The Snug which originally had a much lower ceiling, 3 doors into it including one from the street. Here you can see new cornicing, an old reclaimed fire surround and new panelling.

Photo Rhys Thomas

The Snug before the changes were made.

I asked Architect Adrian Williamson, to take me through all the existing features to make sense of the buildings’ history to help me rationalise decisions. We decided to put in panelling throughout the older rooms. Panelling has been particularly on trend, although of course it's a time honoured detail and looks brilliant as it can enable quite bold wallpaper to feel more balanced if you are a wallpaper fan. We researched panelling which would feel in proportion to the existing details in the door cornicing and the age of the property.

Example of the panelling that suited the style of the original internal doors and cornicing as seen in the smallest bedroom. Photo: Rhys Thomas

We restored all the fireplaces, sourcing old fires surrounds from Original Fires in Ruthin where needed, we swapped the existing fire surround from the new master into a smaller bedroom as it seemed out of proportion. Robert wanted a stained glass door so we commissioned panels from K G Bell in the Wirral which was a nerve wracking measure. There was a lovely 4 hole motif used on the original cabinetry under the stairs which were restored and this 4 hole motfi was mimicked throughout the house.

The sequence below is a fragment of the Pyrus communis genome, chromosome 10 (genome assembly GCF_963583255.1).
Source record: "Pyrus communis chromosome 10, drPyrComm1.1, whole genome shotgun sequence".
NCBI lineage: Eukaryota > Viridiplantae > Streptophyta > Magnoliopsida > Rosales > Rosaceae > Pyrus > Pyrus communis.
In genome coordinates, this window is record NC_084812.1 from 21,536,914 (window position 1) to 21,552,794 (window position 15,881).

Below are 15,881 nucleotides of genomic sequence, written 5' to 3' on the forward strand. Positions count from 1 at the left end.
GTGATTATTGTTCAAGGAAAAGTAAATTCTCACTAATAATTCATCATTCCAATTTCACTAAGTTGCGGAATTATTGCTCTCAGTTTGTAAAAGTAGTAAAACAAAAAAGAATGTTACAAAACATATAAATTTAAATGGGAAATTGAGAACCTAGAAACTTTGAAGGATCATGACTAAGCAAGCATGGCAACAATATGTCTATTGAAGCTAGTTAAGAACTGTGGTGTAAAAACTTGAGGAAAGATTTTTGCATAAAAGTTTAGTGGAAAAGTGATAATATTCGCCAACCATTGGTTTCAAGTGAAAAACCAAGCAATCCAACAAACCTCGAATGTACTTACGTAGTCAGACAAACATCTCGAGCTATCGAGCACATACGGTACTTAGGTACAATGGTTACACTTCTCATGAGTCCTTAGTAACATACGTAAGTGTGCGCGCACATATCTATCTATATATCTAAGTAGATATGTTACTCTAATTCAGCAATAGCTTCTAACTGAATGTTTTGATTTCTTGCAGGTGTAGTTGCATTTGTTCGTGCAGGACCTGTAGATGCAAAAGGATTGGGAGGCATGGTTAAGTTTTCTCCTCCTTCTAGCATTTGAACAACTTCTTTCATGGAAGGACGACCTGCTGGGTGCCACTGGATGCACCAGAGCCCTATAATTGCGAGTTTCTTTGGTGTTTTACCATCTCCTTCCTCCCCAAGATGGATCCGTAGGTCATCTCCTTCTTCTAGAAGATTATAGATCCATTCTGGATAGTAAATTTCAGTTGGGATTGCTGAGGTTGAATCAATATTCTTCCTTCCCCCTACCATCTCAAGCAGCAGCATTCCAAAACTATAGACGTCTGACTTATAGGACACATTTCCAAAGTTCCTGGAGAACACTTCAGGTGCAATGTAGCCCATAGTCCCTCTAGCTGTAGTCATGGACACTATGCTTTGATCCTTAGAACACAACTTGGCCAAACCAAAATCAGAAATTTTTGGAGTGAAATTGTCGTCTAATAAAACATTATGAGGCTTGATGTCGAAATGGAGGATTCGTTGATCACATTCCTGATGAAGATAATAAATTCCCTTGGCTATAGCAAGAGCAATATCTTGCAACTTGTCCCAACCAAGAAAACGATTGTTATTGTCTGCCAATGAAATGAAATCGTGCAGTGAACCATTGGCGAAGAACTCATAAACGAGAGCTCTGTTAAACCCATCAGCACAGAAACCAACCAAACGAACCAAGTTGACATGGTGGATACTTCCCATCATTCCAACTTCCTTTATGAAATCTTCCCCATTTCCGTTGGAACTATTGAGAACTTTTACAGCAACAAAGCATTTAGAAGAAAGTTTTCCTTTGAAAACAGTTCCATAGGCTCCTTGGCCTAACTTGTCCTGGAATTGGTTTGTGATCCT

Example of the 4 hole detail in the restored under stairs cupboards and a glimpse at the newly commissioned stained glass. Photo Rhys Thomas

Repetition can be a big reassuring hug.

One joy of designing a whole house is that we could use the same five colours throughout in different variations, from this basis we then found materials and motifs that we also wanted to repeat.

These were used externally and internally. When you keep repeating colours, materials and motifs it feels reassuring like a big hug or that predictable kiss at the end of the Rom Com.

I loved the rustic style tiles that we used throughout the house in the splash backs in the kitchen and utility room, the fireplaces and the outside dog shower. These tiles were matched to our house palette. Two colour ways of these tiles were used in 8 different places.

Some examples of the same sandy coloured tile repeated throughout the house and garden. Photos Rhys Thomas

A few of the design choices explained